Weight Loss
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birth control?


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I've been trying to lose weight and in the last month I've only lost 2lbs. I've changed my eating habits completely and started exercising 6 days a week. Could my birth control be hindering my weight loss? I'm not sexually active so discontinuing the pill would not be a problem. I would appreciate any advice y'all give me :)

Edited Feb 13 2012 17:27 by cellophane_star
Reason: Moved to Weight Loss forum
7 Replies (last)

Birth control alters your hormonal levels but I don't think to the point where it would prevent you from losing weight. You can always check the side effects to be sure, but I doubt it.

#2  
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I don't think so birth control pills may prevent weight loss. It was a problem of past when the pills had high hormone levels. But now pills have considerably low hormones.

2 lbs in a month is not bad progress at all that is losing 0.5 lbs a week.

What are you eating? What are your stats? What exercise are you doing?

All of these more likely related then birth control.

 

To start with - 2 lbs a month is definitely progress.  I can understand the frustration though if you want to be losing more. 

Though I don't know you're stats or how many calories you're eating every day, I'm going to differ with the first posters on this one.  As a qualifier- I'm not an MD and I can only speak from personal experience. From 16 to 25 I was on and off birth control.  I tried several different pills, including Ortho Tri-Cyclenx2, Ortho-Cyclen, Yasmin, Loestrin FE, and Mircette (the last one in conjunction with Accutaine- I only lasted a month on the pill before it became unbearable, I gained 7 lbs in 4 weeks and had crippling mood swings).

The pill was effective for me -I never got pregnant- but every time I started a new pill I gained 10-15 lbs with no change in diet or exercise (I was a varsity athlete in HS and College).  The weight was near impossible to get rid of until I stopped taking the pill.  Once I stopped, the weight dropped off, again, with no change in diet or exercise.  I also had significant issues with mood swings and a completely depressed sex drive -on all pills-, but those don't really apply here.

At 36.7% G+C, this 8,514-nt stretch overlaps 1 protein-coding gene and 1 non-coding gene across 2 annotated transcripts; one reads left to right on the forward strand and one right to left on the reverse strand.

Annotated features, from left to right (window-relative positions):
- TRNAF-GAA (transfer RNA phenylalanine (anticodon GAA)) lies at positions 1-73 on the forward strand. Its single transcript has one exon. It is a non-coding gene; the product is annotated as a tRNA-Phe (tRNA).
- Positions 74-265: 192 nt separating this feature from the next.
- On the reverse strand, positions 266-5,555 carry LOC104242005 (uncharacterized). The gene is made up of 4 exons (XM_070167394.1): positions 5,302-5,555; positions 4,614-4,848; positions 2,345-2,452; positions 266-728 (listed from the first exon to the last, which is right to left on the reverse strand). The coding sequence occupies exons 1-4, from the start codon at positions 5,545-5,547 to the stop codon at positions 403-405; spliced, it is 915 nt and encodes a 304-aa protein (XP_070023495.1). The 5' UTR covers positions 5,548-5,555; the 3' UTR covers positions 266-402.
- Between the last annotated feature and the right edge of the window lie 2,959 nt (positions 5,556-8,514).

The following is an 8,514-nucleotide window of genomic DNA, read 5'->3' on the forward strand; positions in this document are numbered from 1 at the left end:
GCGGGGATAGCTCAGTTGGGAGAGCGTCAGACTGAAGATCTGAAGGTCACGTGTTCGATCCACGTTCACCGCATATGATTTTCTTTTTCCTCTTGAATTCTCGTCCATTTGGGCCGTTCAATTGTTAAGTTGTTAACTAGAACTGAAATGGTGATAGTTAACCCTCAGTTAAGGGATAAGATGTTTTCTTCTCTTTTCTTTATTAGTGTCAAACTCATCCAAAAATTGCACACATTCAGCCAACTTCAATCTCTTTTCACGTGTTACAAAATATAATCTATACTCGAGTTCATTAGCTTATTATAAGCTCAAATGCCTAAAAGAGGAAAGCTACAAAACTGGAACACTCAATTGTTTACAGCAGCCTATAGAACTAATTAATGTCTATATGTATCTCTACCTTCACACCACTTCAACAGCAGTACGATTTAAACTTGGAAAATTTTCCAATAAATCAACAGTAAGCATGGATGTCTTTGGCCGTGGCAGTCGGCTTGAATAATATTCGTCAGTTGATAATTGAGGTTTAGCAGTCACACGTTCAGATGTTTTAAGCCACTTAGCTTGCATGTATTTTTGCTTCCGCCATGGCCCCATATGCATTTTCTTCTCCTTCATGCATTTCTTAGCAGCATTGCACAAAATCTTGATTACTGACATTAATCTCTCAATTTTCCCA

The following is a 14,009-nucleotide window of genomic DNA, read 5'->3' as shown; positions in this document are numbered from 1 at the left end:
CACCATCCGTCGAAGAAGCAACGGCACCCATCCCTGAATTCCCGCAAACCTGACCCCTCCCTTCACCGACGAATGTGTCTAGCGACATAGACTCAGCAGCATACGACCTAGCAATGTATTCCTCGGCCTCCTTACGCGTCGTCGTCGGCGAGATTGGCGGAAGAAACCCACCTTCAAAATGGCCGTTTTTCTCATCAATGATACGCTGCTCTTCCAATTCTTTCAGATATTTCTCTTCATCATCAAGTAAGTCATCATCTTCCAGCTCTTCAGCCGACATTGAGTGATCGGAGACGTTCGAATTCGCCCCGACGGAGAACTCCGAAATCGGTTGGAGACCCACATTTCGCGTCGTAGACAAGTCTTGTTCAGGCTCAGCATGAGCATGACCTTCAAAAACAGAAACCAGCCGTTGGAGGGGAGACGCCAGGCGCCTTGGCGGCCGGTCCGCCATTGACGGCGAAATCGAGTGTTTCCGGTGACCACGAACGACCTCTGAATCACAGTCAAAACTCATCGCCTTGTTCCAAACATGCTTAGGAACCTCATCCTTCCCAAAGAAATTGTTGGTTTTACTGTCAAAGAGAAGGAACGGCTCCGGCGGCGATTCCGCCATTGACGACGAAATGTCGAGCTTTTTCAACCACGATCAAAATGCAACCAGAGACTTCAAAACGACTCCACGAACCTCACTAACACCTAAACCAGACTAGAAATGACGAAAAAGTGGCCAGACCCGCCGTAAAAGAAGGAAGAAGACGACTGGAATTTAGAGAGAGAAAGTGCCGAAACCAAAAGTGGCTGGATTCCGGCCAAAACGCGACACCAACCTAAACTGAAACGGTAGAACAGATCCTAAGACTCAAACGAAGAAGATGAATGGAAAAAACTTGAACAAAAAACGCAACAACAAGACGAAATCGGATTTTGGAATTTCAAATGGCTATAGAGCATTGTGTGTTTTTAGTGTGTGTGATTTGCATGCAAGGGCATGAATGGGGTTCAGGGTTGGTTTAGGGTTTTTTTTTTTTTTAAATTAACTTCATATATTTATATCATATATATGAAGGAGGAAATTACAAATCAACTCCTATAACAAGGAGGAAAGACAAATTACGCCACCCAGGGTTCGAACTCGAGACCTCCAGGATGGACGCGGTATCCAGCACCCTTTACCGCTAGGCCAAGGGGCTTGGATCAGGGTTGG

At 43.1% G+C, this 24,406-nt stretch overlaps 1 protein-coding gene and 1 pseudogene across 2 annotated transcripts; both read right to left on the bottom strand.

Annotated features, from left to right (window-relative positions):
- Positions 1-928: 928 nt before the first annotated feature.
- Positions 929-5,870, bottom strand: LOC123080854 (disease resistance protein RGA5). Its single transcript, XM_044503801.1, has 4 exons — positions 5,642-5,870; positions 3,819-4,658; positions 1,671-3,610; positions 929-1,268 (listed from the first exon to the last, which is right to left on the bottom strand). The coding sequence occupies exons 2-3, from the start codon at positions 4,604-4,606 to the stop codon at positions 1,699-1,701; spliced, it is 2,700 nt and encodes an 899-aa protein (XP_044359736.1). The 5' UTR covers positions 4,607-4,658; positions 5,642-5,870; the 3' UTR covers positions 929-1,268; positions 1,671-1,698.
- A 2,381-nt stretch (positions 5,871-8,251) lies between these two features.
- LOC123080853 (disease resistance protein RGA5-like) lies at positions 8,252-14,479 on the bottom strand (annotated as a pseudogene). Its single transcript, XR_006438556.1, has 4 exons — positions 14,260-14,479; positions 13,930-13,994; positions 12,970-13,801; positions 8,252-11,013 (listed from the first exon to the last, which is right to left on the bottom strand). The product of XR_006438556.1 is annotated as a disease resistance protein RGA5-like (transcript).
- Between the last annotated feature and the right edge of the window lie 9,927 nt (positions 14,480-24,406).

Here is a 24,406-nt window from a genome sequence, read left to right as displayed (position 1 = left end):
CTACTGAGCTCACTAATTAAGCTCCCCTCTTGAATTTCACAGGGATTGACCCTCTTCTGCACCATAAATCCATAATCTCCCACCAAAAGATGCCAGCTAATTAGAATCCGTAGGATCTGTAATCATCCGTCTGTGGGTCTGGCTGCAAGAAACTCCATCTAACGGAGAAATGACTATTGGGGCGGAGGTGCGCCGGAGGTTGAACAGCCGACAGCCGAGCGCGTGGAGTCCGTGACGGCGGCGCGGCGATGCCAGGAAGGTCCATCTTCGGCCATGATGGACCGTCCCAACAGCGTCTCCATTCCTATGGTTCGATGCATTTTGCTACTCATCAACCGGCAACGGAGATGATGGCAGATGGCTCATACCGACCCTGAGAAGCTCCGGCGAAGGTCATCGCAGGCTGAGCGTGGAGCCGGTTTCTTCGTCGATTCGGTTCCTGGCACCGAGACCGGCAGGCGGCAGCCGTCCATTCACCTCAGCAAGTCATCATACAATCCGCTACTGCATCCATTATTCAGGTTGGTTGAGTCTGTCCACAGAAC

My advice?  Talk to the MD who prescribed the pills in the first place.  You said you're not sexually active, so I'm assuming there was another reason they were prescribed.  Also, take stock of your diet/exercise routine.  There might be things you can do to create more effective weight loss (assuming weight loss is appropriate, you don't give your stats.).  If you do decide to go off the pill < mothering> Remember to use alternate forms of birth control if yada yada yada.  Getting pregnant won't make it any easier to lose weight </ mothering>.

 

Good luck.

 

#5  
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First off there is no scientific/medical evidence that suggests that being on birth control causes weight gain. The most you will gain directly from the pill is 2-5lbs of WATER weight but if you are well hydrated you won't get the bloat. Lots of people blame weight gain on the pill but keep in mind that lots of people go on the pill when their hormones are already changing (I'm not saying everyone, but lots). For example lots of college aged teens/young adults go on at a time when their metabolisms are slowing down, they are entering stressful situations with school, and have increased responsibility (more stress) and eating healthy is harder when on the run. I will tell you that birth control can make it harder to develop muscle but it doesn't actually make you gain weight. I have been on four brands and my skin ended up reaction badly to two of them but the one I'm on now I have had no trouble losing weight on. Maybe focus on increasing your activity and reevaluating your calorie intake? It takes a while and commitment to losing weight and you are well on your way :)

I had a similar problem last fall. I was counting my calories, exercising, but I was only seeing about 2lbs lost per month on the scale.

My problem was that I wasn't sleeping enough and I was very stressed out.  Stress and sleeplessness can absolutely hinder your weight loss progress regardless of the calories you (don't) eat.  Make sure you're getting enough sleep that you feel refreshed and if you're feeling stressed, read up on ways to manage stress or make lifestyle changes that alleviate the stress you're feeling.  I began meditating several times a week, do breathing exercises that help me to relax, and began a new career job in my field that has enabled me to free myself of my worries about my finances and not being able to support myself as a young adult (I'm 24).

Birth control pills may not directly make you gain weight but, for me, at least, they did so indirectly.  By altering my hormones, birth control pills made me *hungry*.  A lot more than I was before them (and I started in my thirties so it had nothing to do with adolescent hormonal changes).  Unsurprisingly, this made me eat more.   And, when you eat more, you gain weight.

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